U.S. energy firms this week cut the number of oil and natural gas rigs operating for a ninth week in a row for the first time since July 2020, energy services firm Baker Hughes Co. said in its closely followed report on June 30.
The oil and gas rig count, an early indicator of future output, fell by 8 to 674 in the week to June 30, the lowest since April 2022.
Baker Hughes said that puts the total rig count down 76 rigs, or 10%, below this time last year.
U.S. oil rigs fell by one to 545 this week, their lowest since April 2022, while gas rigs fell 6 to 124, their lowest since February 2022.
For the month, the total oil and gas count fell by 37 rigs in June after dropping 44 in May. That put the total count down for a second month in a row for the first time since February.
For the quarter, the total oil and gas count fell by 81 rigs, the most since dropping by 463 in the second quarter of 2020.
Data provider Enverus, which publishes its own rig count data, said drillers cut four rigs in the week to June 28, reducing the overall count to 736. That put the total count down about 18 rigs in the last month and down 13% year-over-year.
U.S. oil futures were down about 12% so far this year after gaining about 7% in 2022. U.S. gas futures, meanwhile, have plunged about 37% so far this year after rising about 20% last year.
The massive drop in gas prices has already caused some exploration and production companies, including Chesapeake Energy Corp, Southwestern Energy Co and Comstock Resources Inc, to announce plans to reduce production by cutting some rigs—especially in the Haynesville shale in Arkansas, Louisiana and Texas.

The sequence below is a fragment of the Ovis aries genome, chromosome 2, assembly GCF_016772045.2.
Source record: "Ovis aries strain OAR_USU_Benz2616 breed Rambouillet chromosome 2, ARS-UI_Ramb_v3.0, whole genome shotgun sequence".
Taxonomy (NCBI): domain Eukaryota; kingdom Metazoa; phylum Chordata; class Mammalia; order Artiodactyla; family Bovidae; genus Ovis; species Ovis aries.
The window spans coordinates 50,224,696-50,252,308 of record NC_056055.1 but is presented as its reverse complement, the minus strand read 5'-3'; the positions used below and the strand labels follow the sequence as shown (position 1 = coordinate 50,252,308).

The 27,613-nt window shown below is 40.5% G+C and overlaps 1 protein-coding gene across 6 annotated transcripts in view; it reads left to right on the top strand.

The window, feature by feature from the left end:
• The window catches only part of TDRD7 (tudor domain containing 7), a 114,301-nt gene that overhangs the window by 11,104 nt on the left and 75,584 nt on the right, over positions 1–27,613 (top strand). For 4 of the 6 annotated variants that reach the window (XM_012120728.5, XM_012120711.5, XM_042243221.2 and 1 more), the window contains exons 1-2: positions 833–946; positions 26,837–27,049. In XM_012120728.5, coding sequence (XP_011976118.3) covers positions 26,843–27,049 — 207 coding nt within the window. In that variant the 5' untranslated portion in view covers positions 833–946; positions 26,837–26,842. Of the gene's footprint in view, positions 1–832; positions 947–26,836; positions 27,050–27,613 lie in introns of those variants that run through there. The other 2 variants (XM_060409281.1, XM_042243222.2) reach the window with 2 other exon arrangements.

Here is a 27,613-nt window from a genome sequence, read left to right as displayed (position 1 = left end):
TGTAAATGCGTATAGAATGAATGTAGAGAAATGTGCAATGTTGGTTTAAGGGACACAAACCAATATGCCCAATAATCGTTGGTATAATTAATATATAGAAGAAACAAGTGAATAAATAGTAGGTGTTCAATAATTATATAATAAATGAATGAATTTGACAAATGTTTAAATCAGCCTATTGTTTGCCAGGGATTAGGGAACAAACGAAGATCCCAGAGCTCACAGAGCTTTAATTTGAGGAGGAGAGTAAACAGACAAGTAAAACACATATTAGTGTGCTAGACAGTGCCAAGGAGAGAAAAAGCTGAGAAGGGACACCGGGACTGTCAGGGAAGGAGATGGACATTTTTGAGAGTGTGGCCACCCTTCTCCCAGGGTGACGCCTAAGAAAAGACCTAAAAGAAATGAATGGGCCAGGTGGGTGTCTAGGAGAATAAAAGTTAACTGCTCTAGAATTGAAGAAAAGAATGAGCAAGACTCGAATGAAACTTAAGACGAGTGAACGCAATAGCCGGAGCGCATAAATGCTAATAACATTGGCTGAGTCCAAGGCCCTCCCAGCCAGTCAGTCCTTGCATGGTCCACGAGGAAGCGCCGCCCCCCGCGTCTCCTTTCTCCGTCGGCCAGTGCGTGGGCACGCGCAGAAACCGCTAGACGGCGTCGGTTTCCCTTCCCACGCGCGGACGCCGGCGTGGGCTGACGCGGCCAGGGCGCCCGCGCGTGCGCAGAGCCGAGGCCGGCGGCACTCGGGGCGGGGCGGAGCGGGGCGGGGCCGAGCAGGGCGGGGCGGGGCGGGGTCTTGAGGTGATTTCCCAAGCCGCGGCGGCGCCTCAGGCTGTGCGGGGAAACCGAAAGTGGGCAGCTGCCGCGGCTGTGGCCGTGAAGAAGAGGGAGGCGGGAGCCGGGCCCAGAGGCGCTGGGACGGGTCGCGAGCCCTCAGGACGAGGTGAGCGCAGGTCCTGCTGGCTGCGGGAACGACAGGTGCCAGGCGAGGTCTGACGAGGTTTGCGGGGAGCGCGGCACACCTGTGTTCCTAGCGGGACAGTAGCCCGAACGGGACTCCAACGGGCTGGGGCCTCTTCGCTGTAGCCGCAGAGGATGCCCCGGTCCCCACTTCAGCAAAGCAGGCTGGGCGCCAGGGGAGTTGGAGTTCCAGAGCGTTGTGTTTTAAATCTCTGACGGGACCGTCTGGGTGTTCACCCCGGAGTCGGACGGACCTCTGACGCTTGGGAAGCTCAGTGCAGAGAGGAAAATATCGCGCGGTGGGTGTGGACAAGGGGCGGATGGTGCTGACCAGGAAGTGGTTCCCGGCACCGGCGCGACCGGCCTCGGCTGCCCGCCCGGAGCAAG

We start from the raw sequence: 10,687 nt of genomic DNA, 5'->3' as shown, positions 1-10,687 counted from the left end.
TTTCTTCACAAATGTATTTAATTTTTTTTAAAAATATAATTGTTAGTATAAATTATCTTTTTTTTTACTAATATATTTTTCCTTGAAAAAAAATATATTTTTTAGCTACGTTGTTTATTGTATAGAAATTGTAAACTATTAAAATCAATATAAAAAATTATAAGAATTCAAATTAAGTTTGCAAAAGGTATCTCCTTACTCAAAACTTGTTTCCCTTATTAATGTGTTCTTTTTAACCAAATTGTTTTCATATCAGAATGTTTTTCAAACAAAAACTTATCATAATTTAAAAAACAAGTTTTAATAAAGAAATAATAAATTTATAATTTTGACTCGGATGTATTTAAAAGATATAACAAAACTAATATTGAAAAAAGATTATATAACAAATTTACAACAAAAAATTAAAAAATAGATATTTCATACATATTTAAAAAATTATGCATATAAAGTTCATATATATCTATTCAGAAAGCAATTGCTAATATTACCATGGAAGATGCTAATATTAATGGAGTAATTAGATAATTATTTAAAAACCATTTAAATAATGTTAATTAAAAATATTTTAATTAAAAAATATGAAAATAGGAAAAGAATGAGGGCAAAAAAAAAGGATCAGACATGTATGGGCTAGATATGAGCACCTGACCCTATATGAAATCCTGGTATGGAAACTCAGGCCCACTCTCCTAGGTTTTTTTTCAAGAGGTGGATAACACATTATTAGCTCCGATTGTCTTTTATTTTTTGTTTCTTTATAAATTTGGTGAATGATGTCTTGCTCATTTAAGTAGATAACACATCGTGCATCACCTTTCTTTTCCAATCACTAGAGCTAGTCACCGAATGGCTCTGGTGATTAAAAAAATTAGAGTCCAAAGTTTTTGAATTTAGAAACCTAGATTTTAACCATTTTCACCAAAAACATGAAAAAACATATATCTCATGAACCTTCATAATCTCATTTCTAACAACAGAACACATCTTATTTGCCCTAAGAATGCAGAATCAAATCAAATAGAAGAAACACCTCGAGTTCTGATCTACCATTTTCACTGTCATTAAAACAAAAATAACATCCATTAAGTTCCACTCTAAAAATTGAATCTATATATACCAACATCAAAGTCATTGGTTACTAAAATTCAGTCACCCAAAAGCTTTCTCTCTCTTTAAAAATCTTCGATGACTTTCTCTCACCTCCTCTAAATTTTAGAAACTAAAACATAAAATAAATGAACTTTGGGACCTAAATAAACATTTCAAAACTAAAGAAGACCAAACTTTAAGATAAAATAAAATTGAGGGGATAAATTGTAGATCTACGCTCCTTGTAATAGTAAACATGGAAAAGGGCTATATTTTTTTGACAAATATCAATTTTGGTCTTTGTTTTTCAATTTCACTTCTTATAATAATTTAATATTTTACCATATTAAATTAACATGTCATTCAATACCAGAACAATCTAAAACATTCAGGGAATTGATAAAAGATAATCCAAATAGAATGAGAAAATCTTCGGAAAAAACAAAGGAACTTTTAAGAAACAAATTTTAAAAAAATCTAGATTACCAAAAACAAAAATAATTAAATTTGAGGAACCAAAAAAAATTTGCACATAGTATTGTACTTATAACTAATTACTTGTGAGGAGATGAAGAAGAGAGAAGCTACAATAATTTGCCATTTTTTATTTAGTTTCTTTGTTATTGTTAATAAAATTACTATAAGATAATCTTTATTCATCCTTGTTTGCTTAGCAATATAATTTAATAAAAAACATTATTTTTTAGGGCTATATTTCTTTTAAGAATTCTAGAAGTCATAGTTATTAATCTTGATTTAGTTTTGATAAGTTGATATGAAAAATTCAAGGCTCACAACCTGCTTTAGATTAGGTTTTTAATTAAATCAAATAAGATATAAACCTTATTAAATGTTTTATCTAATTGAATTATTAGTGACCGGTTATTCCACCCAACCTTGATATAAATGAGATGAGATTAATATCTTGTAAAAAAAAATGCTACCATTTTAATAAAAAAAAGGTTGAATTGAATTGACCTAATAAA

Despite some plans to lower rig counts, the independent exploration and production companies tracked by U.S. financial services firm TD Cowen were on track to boost spending by about 19% in 2023 versus 2022 after increasing spending about 40% in 2022 and 4% in 2021.
That increased spending will help keep U.S. crude production on track to rise from 11.9 million barrels per day (bbl/d) in 2022 to 12.6 million bbl/d in 2023 and 12.8 million bbl/d in 2024, according to projections from the U.S. Energy Information Administration (EIA) in June. That compares with a record 12.3 million bbl/d in 2019.
U.S. gas production, meanwhile, was on track to rise from a record 98.13 billion cubic feet per day (Bcf/d) in 2022 to 102.74 Bcf/d in 2023 and 103.04 Bcf/d in 2024, according to EIA's projection.
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